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Touch-Sensing Robot Avoids Obstacles While Surgeons Operate

Nabil Simaan, PhD, and a team of bioengineers at the Vanderbilt University School of Engineering are developing a new generation of surgical robots that have been endowed with an artificial sense of touch. The robotic tool resembles a pair of thin metal snakes with balljoints for multidirectional articulation. These snake-like robotic arms are able to sense when they have touched different types of tissues and can autonomously make minute adjustments so the operating surgeon can focus on the task at hand.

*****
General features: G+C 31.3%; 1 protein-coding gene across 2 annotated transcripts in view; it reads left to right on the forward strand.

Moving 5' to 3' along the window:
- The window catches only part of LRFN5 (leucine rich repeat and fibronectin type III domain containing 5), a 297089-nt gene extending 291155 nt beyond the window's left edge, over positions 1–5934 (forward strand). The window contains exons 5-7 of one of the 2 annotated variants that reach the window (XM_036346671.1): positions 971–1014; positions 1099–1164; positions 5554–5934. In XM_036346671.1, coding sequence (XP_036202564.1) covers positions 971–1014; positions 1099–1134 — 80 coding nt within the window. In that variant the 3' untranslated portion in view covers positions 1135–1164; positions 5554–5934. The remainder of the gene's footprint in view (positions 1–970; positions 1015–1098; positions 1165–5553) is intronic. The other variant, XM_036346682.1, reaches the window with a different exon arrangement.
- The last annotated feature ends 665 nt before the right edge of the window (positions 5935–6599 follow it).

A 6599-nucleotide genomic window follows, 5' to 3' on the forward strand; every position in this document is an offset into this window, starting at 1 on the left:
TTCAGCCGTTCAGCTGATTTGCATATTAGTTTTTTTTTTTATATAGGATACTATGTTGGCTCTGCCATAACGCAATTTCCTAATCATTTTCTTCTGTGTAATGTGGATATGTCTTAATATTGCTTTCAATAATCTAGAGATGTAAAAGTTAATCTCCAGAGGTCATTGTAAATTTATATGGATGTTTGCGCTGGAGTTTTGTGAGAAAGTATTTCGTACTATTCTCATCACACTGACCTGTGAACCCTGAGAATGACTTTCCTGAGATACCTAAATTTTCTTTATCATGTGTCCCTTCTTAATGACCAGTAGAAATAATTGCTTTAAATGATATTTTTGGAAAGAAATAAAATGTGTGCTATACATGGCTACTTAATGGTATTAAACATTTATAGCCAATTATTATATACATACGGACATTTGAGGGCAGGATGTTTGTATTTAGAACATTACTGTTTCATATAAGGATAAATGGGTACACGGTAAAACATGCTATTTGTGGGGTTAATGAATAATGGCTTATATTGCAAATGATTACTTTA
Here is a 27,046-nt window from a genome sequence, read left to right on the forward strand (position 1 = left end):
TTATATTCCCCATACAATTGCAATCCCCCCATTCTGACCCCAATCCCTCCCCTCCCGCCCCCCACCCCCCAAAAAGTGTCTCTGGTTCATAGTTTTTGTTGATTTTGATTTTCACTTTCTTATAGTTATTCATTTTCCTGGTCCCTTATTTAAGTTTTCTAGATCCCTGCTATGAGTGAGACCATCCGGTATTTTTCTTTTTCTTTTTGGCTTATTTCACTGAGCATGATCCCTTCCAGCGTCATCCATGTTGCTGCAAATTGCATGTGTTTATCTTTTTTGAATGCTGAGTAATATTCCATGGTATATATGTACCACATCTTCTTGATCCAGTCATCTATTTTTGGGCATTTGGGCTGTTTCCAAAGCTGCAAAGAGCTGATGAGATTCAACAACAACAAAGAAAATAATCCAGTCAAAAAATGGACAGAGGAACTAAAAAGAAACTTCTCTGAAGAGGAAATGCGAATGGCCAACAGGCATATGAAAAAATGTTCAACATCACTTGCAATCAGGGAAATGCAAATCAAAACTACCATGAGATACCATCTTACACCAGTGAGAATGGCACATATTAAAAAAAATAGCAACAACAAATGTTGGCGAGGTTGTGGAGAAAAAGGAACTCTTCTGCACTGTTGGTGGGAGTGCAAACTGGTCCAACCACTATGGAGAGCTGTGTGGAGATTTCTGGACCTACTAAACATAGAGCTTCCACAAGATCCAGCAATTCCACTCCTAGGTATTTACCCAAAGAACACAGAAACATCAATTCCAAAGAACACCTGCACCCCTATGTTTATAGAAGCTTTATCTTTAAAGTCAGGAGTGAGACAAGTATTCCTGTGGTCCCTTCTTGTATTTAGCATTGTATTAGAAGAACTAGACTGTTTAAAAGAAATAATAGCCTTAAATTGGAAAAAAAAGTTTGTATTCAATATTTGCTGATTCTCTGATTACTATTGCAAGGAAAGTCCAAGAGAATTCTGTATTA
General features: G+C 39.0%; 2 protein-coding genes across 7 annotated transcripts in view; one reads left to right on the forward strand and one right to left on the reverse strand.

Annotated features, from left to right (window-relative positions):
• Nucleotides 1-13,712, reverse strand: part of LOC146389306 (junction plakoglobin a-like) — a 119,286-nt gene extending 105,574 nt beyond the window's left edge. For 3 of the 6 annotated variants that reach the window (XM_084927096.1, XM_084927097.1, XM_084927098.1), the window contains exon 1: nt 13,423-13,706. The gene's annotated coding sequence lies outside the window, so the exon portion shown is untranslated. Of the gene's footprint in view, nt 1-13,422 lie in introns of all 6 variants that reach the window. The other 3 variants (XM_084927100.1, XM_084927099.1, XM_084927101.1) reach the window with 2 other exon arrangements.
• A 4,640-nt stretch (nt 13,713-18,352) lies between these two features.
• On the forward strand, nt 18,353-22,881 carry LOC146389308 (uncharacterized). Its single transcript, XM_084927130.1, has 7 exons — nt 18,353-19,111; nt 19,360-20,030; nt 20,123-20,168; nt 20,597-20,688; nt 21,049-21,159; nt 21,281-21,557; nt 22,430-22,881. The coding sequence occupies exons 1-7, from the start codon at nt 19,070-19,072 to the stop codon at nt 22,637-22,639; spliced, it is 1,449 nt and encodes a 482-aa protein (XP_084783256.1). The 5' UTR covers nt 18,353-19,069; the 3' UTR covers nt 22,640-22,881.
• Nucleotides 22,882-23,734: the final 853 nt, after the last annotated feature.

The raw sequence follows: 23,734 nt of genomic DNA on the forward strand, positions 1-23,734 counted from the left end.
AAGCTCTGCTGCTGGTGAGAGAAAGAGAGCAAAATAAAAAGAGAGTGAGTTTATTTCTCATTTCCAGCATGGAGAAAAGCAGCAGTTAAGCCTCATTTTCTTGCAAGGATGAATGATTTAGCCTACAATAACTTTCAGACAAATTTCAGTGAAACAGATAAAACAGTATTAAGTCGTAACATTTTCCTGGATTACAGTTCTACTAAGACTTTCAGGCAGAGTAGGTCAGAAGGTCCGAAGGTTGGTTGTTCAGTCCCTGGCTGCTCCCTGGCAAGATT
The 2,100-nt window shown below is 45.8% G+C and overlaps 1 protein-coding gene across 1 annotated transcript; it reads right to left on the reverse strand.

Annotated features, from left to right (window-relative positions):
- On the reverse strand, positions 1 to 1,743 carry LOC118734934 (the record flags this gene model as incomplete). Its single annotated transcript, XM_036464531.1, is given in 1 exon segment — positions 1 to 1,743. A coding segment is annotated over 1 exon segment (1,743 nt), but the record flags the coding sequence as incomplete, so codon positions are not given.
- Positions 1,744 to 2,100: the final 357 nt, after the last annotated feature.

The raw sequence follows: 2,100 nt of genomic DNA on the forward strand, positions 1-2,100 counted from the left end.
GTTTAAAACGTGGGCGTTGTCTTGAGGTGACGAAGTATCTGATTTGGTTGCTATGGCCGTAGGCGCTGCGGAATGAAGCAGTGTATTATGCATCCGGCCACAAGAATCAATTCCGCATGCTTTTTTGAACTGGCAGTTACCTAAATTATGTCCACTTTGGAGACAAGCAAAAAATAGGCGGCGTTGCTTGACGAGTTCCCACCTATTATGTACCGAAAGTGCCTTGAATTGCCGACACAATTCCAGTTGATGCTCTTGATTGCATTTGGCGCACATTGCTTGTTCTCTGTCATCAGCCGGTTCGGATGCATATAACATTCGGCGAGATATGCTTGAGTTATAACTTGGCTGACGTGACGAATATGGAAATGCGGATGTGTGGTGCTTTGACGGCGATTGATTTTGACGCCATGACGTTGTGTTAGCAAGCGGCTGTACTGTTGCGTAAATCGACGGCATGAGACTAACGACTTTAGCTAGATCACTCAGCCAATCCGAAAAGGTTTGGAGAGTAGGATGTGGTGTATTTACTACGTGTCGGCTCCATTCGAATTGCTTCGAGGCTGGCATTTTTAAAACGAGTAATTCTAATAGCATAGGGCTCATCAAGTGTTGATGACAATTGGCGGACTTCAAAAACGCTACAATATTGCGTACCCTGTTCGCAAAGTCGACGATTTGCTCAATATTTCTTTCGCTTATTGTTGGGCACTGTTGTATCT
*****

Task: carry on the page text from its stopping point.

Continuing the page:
By teaching the robot to optimally manage the positioning of its “body” while allowing doctors to worry about the activity of the robot’s “head,” skilled surgeons can become even more accurate and efficient during the course of an operation. According to Dr. Simaan, “We can actually take something that’s now expensive in the way we’re doing surgery and we can maybe, with the help of new technology, simplify it, reduce trauma to the patient, and at the same time reduce health care costs.” (Wolf)